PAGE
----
"Last year a timely warning was issued rela-
tive to a probable infestation, but for some un-
known reason, the rules relative to the fly free
sowing date were not adhered to by the wheat
growers in the fly infested districts. Consequently
at this time the infestation is greater than it was
last year, although the proper sowing of wheat
last fall could easily have eliminated the possi-
bility of any Hession flies being in the State of
Oklahoma at the present time, except along the
border line of Kansas where the infestation of
that state might possibly have crept over.
"It seems, however, that timely warning was
given in Kansas and the Kansas wheat raiser was
not inclined to heed the warning any more than
the Oklahoma wheat raiser. It is quite likely that
the farmers in the Infested localities of both
states will co-operate this year and stamp out the
infestation by a uniform late sowing of the wheat.
October 20th is the earliest possible date that
wheat should be sown In this state in order to
How Wars IHIawe Affected the Price
escape the ravages of this insect. It will take a
very strong and concentrated movement on be-
half of the wheat raisers to adhere to such a con-
tract and prevent the early sowing of wheat.
"Many wheat farmers are also stock raisers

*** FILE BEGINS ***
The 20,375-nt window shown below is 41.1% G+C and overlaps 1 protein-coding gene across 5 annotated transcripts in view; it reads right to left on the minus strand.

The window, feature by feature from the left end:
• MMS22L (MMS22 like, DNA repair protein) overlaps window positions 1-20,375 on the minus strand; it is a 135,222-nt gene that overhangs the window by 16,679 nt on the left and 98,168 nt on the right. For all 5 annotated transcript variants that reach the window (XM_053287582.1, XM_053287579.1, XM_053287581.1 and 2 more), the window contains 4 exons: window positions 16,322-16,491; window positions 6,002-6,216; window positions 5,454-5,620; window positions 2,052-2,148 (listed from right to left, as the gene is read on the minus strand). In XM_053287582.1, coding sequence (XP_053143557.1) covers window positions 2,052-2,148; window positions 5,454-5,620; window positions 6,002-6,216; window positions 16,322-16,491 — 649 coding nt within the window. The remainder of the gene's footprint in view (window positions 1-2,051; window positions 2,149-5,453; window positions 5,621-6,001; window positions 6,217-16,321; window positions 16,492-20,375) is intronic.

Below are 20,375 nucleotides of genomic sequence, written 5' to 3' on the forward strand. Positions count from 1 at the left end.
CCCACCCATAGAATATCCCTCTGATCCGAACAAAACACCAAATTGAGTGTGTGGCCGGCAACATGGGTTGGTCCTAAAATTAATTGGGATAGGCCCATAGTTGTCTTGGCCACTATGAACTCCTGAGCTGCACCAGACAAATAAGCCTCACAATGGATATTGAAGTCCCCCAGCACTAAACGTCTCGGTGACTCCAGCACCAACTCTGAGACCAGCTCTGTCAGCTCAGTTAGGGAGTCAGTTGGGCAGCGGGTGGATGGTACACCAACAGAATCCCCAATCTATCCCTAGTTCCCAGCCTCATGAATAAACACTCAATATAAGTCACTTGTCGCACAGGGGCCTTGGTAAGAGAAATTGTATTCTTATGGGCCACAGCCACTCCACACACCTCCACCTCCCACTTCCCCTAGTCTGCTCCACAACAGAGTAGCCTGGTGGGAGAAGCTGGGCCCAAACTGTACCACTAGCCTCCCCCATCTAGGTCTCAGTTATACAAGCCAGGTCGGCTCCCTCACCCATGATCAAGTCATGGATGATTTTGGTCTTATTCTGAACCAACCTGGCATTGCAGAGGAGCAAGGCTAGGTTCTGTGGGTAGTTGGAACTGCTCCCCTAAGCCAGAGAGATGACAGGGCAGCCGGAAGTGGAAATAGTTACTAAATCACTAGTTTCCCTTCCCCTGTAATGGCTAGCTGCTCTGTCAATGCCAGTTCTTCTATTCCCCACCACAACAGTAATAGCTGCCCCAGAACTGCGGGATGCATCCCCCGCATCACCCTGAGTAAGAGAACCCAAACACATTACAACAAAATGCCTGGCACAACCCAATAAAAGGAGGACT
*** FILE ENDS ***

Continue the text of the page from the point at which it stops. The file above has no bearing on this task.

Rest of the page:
and they desire early sown wheat for pasturage.
At least this was the chief reason given for not
sowing late last year. It is easily proved, how-
ever, this year that such pasturage was too ex-
pensive for the ordinary stock man. For in-
stance, in the infested wheat district, a fall pas-
ture of wheat would figure out as follows from the
standpoint of expense:
• "Forty acres of early sown wheat would re-
ceive such infestation as to seriously infest other
fields the following spring within a radius of four
or five miles, this forty acres, if sown at the fiy
free sowing date, should yield 800 bushels. Being
sown, however, before the fly free sowing date, it
would yield nothing except pasturage. The cost
therefore of the pasturage would cost at least
$800.00, provided the wheat was worth $1.00 per
bushel as it doubtless will be at harvest or at least
before the following harvest.
"The question then is, 'Is the pasturage from
forty acres of wheat during the fall and winter
months of the year worth $800.00?' Further-
more is the wheat pasture worth enough to cause
a loss of several times this much in the adjacent
wheat fields by an infestation the following
The effect of the war upon the exports of Amer-
ican made agricultural implements is shown by a
recent bulletin of the Department of Commerce.
Exports of American agricultural implements
during the fiscal year 1915 totaled approximately
$10,000,000, as against $40,600,000 in the high-
record year 1913, $21,000,000 in 1903, and a year-
ly average of more than $29,000,00 for the past
decade. This loss of trade fell most heavily upon
sales in Europe, but there were also smaller
though significant decreases in shipments to Ar-
gentina, Canada, and various countries of Africa
and other sections of the world. Cuba and Siber-
ia made gains. Australia barely held its own in
the year s trade, but this is a good showing in